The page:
The worst mortality and morbidity rates for women, children and adolescents occur in humanitarian and fragile settings that are caused by, and create, breakdowns in governance, rule of law and support systems. Such settings can be a result of conflicts or natural disasters but can also stem from ongoing political crises and systematic weaknesses. These settings are characterized by destruction or absence of public infrastructure including health facilities, massive population displacement, insecurity and a collapse of the social contract. For example, hostilities may be actively directed at stigmatized populations, and governments may become hostile to displaced populations. And, while climate change threatens everyone, it has become increasingly evident that it brings differential impacts to women, children and adolescents. This requires specific actions putting women, children and adolescents at the centre of humanitarian response and climate change adaptation and mitigation strategies.
In response to these challenges, national health and social systems need to link development and humanitarian programming, seeing both as “core business”. This requires investments in preparedness, local systems building and service provision (including investment in civil society delivery), and community resilience. Governments should also consider how responses to emergencies might strengthen existing systems and/or build capacity where it does not exist, particularly in fragile settings.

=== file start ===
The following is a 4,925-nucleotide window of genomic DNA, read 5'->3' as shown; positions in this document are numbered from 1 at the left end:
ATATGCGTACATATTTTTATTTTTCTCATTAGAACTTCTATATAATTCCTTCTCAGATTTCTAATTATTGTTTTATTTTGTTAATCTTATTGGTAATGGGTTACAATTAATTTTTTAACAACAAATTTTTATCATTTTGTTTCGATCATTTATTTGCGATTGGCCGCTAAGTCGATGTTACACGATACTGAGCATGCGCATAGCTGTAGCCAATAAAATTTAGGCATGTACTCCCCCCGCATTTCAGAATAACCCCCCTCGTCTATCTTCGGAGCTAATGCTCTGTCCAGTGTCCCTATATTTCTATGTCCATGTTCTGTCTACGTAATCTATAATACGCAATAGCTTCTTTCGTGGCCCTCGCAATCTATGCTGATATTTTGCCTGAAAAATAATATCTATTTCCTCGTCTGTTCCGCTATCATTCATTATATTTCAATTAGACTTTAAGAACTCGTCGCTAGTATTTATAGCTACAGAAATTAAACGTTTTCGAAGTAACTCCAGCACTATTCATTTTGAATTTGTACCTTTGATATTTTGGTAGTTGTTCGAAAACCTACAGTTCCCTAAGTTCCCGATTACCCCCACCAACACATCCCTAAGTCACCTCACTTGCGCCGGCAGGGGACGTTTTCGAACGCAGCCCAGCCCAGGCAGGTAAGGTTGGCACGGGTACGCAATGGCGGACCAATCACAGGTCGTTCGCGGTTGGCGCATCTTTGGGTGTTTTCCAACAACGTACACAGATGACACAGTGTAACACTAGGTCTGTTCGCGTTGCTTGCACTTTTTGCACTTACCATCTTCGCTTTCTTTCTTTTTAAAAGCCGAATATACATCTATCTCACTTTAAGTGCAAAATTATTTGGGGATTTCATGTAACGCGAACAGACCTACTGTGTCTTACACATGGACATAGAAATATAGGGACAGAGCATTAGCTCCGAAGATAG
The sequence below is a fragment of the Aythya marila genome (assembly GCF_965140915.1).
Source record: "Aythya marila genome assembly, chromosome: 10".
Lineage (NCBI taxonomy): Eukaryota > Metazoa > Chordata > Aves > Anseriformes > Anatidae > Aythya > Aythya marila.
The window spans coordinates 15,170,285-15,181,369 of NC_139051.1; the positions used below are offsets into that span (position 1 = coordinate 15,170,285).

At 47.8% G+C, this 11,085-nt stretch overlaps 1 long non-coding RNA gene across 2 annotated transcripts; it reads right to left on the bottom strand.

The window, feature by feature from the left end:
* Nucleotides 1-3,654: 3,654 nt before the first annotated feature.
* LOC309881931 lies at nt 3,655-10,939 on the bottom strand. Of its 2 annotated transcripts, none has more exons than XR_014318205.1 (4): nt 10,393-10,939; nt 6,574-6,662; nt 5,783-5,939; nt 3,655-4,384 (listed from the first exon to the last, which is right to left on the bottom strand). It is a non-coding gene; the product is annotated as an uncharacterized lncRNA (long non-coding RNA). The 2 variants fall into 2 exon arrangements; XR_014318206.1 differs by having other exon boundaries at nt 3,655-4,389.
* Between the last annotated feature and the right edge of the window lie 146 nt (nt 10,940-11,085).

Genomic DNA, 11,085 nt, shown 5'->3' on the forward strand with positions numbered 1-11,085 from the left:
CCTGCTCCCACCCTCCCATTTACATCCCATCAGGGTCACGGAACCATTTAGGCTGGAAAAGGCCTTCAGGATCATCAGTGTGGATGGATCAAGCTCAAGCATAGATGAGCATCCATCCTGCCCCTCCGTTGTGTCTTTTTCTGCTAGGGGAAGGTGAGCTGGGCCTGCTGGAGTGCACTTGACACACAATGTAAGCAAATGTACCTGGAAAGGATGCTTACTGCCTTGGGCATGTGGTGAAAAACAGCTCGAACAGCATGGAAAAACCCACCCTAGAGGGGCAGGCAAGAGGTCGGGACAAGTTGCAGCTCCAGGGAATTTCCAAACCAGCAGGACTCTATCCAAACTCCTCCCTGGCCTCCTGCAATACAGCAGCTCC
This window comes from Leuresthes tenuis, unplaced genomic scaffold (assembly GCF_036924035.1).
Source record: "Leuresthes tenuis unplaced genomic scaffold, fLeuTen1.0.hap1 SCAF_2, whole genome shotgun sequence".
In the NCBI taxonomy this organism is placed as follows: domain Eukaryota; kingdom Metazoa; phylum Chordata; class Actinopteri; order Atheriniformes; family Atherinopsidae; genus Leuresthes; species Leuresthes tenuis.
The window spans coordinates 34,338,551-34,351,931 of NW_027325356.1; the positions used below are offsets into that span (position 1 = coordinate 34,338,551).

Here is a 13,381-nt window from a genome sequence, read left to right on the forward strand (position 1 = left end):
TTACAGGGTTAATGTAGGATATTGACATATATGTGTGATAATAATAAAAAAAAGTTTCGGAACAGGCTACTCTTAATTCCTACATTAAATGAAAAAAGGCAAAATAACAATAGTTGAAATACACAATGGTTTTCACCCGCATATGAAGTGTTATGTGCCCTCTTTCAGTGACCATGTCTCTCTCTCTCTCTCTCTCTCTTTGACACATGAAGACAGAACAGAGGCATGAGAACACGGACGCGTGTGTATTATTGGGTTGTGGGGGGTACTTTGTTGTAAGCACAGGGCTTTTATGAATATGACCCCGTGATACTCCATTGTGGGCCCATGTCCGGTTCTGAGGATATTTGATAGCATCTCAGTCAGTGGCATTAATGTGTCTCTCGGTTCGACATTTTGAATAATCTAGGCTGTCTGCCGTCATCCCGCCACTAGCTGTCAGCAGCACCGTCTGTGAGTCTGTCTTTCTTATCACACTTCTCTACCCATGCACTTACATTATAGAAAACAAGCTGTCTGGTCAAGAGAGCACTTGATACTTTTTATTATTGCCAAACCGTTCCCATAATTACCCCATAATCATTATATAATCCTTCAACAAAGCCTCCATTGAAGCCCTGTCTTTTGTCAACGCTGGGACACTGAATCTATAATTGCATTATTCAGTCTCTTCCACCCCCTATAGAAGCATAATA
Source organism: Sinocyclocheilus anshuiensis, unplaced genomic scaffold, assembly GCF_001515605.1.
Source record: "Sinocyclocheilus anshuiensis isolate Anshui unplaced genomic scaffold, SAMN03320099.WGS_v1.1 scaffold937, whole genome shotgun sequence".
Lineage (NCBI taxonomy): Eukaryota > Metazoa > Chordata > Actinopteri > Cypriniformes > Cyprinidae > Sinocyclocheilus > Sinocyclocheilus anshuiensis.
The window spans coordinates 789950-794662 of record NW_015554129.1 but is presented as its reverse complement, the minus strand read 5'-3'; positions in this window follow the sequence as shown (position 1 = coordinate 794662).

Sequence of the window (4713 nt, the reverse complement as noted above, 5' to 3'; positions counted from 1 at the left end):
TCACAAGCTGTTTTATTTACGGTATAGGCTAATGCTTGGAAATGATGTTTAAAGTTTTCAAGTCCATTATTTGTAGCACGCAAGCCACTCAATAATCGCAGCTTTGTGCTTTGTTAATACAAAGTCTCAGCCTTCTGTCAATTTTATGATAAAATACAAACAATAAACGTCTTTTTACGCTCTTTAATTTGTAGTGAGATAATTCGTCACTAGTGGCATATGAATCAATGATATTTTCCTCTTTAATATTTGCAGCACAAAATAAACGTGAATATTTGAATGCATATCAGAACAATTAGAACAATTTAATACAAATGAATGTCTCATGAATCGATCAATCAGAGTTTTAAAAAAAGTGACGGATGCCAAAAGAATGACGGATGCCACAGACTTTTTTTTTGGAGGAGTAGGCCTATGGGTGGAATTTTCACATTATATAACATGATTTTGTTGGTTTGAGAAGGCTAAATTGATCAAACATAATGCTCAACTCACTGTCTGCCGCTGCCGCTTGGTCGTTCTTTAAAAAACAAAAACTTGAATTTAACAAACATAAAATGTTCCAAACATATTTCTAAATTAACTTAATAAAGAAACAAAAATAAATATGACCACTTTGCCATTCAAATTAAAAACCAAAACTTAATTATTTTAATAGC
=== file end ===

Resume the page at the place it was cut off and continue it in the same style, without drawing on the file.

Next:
A five year implementation plan is being developed for supporting implementation of the Global Strategy in humanitarian and fragile settings; a description is included in the resource list below.
8.1 Humanitarian and fragile settings as core business of national health and social systems
Key steps for positioning humanitarian and fragile settings as core business of national health and social systems include:
- integrating action in humanitarian and fragile settings into national strategies for health and other sectors, with a single planning, monitoring and accountability framework, with inputs from affected communities
- ensuring clarity on jurisdiction and accountability between different ministries and sectors, clearly assigning overall leadership and roles, particularly during humanitarian emergencies
- using assessment tools such as multi-hazard health sector risk assessment (including gender and conflict sensitivity analysis, risk of epidemics and pandemics, and climate-related risk) to understand vulnerabilities in health and social systems
- using a risk-informed programming approach in country development plans, including risk assessments, risk mitigation, disaster planning and contingency funding
- investing in the capacity to absorb shocks to build resilience, through simulations, preparedness and planning for reconfiguration of resources (e.g. workforce), with strategies for response to sudden reduction in capacities
- acknowledging the potential impact of emergencies on proximal and distal health service coverage determinants and outcomes, such as diversion of resources, public security, communications infrastructure, geographic isolation, staff desertion and population movement
- strengthening capacity and data availability to undertake situation analyses in emergencies
- recognizing that capacity building and data strengthening should not only revolve around emergency preparedness, but should also include the perhaps limited but existing local, district and county health data systems.